Studied organic farms had more pollinators, both more species and higher densities. However, the number of species was not larger at older organic farms than at more recently converted, suggesting that the positive effects of conversion to organic production comes quickly.
On October 12, Georg Andersson will defend, his thesis " Effects of farming practices on pollinators and pollination across space and time" at the Centre for Environment and Climate Research, Lund University.
Pollination and pollinators
Georg's thesis deals with how the time span after conversion to organic production affects biodiversity and ecosystem services in the form of pollinators and pollination. Georg has also studied how the landscape influences the presence of pollinators and the services they perform.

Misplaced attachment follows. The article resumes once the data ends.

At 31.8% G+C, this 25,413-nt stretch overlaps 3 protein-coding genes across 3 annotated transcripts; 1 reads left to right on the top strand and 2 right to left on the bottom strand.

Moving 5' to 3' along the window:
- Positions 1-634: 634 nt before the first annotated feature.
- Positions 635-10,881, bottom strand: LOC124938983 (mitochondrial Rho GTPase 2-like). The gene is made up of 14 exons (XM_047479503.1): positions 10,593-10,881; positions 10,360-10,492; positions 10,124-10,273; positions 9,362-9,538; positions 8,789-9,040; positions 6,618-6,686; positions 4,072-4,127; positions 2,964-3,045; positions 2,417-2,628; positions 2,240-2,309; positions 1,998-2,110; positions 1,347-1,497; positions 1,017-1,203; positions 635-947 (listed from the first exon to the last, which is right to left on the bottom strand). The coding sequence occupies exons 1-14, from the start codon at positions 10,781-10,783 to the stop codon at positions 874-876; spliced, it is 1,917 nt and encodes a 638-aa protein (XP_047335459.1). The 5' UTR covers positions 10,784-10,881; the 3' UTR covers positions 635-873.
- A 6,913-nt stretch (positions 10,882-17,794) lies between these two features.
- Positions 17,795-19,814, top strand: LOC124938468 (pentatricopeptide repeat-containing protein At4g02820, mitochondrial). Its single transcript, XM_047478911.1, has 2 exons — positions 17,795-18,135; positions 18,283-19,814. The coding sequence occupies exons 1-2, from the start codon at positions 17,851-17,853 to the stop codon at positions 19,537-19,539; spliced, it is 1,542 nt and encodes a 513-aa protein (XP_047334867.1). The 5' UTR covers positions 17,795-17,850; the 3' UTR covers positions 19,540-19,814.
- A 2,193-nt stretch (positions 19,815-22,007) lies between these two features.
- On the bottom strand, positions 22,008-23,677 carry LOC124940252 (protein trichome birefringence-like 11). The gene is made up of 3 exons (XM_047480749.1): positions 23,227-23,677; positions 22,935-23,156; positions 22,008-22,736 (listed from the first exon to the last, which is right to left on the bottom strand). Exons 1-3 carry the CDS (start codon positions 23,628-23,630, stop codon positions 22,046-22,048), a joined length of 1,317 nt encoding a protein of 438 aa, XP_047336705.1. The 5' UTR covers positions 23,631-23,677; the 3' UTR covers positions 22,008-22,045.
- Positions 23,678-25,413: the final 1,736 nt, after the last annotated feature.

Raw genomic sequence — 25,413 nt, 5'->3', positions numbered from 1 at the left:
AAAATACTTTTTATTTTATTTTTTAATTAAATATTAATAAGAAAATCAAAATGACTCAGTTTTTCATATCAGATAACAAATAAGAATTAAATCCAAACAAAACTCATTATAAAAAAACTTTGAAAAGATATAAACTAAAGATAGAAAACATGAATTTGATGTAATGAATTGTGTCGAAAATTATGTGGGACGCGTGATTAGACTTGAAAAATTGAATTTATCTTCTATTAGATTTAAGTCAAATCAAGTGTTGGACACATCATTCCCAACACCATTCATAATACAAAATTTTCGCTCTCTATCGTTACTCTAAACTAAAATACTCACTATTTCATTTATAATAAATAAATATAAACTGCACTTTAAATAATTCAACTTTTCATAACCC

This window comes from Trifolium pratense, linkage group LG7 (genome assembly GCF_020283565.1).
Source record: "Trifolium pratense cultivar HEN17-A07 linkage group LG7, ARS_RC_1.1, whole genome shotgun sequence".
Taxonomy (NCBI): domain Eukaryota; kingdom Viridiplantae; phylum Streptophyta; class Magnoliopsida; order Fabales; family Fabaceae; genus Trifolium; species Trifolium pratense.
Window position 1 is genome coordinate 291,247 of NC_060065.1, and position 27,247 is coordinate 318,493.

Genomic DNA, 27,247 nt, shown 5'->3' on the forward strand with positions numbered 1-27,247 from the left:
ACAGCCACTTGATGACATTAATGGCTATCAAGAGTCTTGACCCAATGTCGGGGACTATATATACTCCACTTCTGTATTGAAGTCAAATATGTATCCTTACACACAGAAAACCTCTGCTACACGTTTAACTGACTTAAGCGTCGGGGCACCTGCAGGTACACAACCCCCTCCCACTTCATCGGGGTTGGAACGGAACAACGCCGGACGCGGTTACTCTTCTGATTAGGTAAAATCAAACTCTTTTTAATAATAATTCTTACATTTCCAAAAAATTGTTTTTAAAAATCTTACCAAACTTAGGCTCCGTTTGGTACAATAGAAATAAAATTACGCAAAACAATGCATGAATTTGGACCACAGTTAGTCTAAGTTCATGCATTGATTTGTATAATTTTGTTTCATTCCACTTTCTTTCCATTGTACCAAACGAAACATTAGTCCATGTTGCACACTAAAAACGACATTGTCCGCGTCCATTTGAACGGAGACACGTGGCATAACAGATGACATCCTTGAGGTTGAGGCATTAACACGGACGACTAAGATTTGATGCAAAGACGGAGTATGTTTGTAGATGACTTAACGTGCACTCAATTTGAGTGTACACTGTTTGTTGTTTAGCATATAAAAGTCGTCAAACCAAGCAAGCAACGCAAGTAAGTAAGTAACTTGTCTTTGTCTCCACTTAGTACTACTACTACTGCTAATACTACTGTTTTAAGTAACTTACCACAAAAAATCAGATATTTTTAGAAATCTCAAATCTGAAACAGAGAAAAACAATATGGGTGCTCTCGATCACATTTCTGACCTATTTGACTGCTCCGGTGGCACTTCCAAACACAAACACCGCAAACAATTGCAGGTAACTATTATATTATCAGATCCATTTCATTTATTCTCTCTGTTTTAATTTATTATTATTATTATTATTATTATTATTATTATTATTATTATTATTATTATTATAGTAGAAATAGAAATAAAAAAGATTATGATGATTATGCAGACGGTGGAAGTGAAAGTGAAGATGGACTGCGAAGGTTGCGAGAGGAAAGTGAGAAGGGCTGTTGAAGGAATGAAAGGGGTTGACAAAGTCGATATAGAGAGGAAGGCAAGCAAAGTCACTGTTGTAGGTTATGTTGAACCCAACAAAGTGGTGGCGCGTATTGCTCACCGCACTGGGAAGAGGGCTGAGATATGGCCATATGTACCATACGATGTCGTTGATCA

Organic and heterogeneous farms had more species
There were more species and higher densities of pollinators on organic farms and in heterogeneous landscapes; landscapes consisting of a mosaic of forest, grassland and arable land. In contrast, the number of species was no greater on older organic farms than on newly converted, suggesting that the positive effects of organic production comes quickly. As for the number of individuals, both hoverflies and butterflies increased in numbers with time since conversion, which supports the results presented in a news 2012-10-05.
Efficient pollination in organic cereal fields
In an attempt to measure pollination, strawberry plants were placed along the edge of the grain fields. Those strawberry plants were better pollinated on organic farms. The reason was that those farms have a higher species richness and diversity of pollinators, which is important for a full pollination of strawberries (see news 2012-03-02). Field beans had more of fully developed pods at organic farms. Also the heterogeneity of the surrounding landscape affected the pod development.